I have only the highest respect for the documentarian Ken Burns. He’s America’s storyteller: an unrivalled filmmaker whose creativity, passion and style shine through every history he portrays. My intent is not to dunk on anyone, but rather to start a conversation about how Americans as a society grapple with our own contentious history. Our identities are shaped by the collective experiences of our past, and how we see ourselves in relation to them. Together, we constantly reframe and revise the past to make it make sense to us in the present.
It just so happens that the best place to start that conversation is with Burns and Lynn Novick’s five-and-a-half-hour TV miniseries Prohibition (2011), which covers that most misunderstood chapter in US history, from the 1919 ratification of the 18th Amendment – prohibiting ‘the manufacture, sale, or transportation of intoxicating liquors’ – until its repeal by the 21st Amendment in 1933. Prohibition deserves our attention because it reflects what we think we know about history, rather than the actual history itself. It is what the comedian Stephen Colbert called ‘truthiness’ in truth’s stead. The problems start within the first five seconds of the film. The filmmakers set the narrative tone for the entire series with an epigraph – stark white letters centred against a black background:
Nothing so needs reforming as other people’s habits.
Fanatics will never learn that, though it be written in letters of gold across the sky.
It is the prohibition that makes anything precious.
– Mark Twain
Direct. Eloquent. Authoritative. Damning. The framing is clear: temperance activists are the bad guys, ‘fanatics’ hellbent on changing other people’s habits who are dumb enough to ‘never learn’ the most obvious lessons staring them right in the face. The problem is that Twain never really said that. Instead, it is a mosaic of unconnected quotes, spanning different works of fiction and nonfiction over the years.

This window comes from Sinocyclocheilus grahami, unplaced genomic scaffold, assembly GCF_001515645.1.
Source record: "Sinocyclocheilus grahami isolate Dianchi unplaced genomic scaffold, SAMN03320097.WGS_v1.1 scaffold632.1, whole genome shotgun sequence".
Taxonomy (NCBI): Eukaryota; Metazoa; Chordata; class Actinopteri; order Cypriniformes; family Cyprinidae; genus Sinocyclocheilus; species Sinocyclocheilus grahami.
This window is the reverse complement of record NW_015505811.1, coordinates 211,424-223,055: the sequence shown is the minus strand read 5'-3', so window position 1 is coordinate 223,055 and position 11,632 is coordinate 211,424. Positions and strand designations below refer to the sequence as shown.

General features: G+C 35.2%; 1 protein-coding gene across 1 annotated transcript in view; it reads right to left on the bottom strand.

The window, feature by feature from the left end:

‘Nothing so needs reforming as other people’s habits’ comes from Pudd’nhead Wilson (1894): Twain’s serialised novel about race, slavery and small-town religion. ‘Fanatics will never learn that …’ was scrawled in Twain’s travel notebook while in London in November 1896 as he extolled the virtues of ‘temperate temperance’. And ‘it is the prohibition that makes anything precious’ came 11 months earlier while in India, as Twain ruminated about Adam, Eve and forbidden fruit during his visit to Allahabad.
When stitched together, they make for a compelling framework for what we feel to be true about temperance and prohibitionism. In the 11 years since the release of the TV series, nobody seems to have noticed this. Still, the epigraph sets the stage for what’s to come. Burns and Novick are gifted storytellers, and every story needs conflict – heroes versus villains, good guys versus bad guys. They’ve cast prohibitionists as the bad guys, as they so often are when prohibition is remembered: hard-headed fanatics intent on dictating ‘other people’s habits’ in a manner most undemocratic and un-American.